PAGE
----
Do you remember what you did Aug. 14, 2003, the day of the great power failure, when lights went out in Ontario and much of the northeast United States?
Well, David Jones certainly remembers that day. He was in New York.
“I viewed this as an opportunity for adventure — a chance to document Manhattan Island without lights,” says Jones.
The result is an exhibition that has just opened at Exposure Gallery, atop Thyme and Again on the increasingly arty Wellington West strip. The show is called Manhattan Nocturne: New York City and the Great Blackout of August 2003. And it’s definitely worth catching.
As usual, the talented Jones has infused a wonderful retro look to his paintings, some in watercolours and some in oils. The bright pastel colours and blurred edges make me think of the 1930s or even an earlier Scottish arts-and-crafts aesthetic. Call it built-in nostalgia.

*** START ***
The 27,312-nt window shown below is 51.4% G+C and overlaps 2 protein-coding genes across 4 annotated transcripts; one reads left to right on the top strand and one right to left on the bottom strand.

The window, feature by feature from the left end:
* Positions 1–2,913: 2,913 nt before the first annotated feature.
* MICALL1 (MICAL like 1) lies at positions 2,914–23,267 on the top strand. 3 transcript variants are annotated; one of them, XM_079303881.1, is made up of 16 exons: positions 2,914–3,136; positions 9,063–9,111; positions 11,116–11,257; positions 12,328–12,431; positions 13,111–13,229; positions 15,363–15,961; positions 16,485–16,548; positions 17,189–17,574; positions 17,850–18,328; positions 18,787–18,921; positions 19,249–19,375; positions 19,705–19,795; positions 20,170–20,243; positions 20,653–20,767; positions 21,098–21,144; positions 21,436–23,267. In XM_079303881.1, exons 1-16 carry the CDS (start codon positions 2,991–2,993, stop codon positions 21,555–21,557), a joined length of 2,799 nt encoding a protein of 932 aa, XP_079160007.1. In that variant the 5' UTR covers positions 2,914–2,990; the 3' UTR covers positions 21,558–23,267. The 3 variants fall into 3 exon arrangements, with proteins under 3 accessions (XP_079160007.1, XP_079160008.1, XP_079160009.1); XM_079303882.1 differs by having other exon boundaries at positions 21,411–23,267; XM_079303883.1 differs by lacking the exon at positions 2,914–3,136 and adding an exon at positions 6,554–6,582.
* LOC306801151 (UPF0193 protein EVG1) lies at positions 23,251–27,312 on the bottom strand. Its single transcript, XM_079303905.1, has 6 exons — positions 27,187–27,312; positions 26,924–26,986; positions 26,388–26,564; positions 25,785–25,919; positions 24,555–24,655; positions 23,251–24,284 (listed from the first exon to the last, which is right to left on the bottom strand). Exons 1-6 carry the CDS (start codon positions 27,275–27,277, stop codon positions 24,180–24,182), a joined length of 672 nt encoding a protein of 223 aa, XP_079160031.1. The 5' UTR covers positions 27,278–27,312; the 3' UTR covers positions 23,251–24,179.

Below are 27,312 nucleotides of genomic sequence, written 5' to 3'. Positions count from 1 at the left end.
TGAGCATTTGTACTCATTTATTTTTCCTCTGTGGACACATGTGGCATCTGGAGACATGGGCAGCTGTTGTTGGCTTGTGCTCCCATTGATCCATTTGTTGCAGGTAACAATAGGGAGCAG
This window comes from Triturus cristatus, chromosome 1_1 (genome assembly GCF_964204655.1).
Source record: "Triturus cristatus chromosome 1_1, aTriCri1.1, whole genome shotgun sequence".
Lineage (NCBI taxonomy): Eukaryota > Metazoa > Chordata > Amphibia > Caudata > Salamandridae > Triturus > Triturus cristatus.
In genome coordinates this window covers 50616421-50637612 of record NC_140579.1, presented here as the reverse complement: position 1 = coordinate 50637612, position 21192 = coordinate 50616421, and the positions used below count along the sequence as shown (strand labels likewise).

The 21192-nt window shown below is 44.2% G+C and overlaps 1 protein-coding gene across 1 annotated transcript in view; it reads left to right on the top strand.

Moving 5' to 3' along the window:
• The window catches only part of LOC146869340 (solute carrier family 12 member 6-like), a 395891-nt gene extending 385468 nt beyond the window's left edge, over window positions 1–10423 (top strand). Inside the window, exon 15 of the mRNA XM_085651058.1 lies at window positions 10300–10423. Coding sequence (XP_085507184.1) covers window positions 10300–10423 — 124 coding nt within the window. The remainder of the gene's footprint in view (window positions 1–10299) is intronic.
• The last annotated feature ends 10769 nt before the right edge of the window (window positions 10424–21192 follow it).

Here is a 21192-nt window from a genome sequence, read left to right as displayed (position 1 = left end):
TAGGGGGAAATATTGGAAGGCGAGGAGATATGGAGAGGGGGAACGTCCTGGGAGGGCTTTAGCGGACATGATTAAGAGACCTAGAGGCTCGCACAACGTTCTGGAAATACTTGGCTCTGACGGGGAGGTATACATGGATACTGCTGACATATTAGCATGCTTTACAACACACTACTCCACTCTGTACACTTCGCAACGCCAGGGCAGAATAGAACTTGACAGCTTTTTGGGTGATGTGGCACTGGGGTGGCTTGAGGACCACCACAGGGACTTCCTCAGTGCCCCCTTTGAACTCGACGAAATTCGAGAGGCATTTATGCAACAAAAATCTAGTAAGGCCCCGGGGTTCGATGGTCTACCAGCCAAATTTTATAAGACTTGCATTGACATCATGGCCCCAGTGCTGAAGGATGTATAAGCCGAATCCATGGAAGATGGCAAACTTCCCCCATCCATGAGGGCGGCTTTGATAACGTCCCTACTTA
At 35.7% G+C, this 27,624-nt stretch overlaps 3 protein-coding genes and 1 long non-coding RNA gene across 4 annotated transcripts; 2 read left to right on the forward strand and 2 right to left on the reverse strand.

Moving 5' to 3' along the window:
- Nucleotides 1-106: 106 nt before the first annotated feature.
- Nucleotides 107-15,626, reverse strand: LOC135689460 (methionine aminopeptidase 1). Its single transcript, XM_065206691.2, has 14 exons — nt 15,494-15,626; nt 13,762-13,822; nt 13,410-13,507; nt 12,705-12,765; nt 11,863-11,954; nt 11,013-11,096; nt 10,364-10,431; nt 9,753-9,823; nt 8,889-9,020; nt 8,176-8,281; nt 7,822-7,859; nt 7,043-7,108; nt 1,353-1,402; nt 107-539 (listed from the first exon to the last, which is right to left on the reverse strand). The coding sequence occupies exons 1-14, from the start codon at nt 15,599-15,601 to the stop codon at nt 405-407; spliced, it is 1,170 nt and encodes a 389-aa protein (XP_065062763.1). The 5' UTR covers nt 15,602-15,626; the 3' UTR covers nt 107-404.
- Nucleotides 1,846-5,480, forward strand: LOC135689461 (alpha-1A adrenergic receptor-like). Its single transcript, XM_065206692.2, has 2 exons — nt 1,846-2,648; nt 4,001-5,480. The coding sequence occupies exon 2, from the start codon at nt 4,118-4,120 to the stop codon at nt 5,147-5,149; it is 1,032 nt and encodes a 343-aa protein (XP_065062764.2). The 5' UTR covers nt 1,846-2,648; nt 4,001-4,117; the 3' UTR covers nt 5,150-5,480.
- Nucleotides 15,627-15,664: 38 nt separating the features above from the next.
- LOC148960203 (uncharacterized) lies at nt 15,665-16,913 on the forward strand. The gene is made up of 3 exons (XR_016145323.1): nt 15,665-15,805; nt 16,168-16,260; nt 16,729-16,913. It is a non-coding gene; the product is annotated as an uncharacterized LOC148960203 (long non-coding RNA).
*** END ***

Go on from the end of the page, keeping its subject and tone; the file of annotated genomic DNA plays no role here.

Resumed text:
The paintings at Exposure reflect views from street-level and from Jones’s 21st-floor hotel room on the Upper East Side of Manhattan. We see various views of the Empire State Building as well as a water tower — two structures that reinforce the bygone days feeling. Many of these views are at sunset, when the sky turns all peach or lavender.
“These paintings capture the mood of New York City, as the initial panic gave way a strong sense of community and cooperativeness”, says Jones.
Indeed, there is no sense of panic or congested traffic. All is calm, romantic even.
The Jones exhibition, which continues until Sept. 15, is part of the annual West End Studio Tour, which operates Sept. 7-8 and Sept. 14-15. For full details of the tour, visit www.westendstudiotour.ca.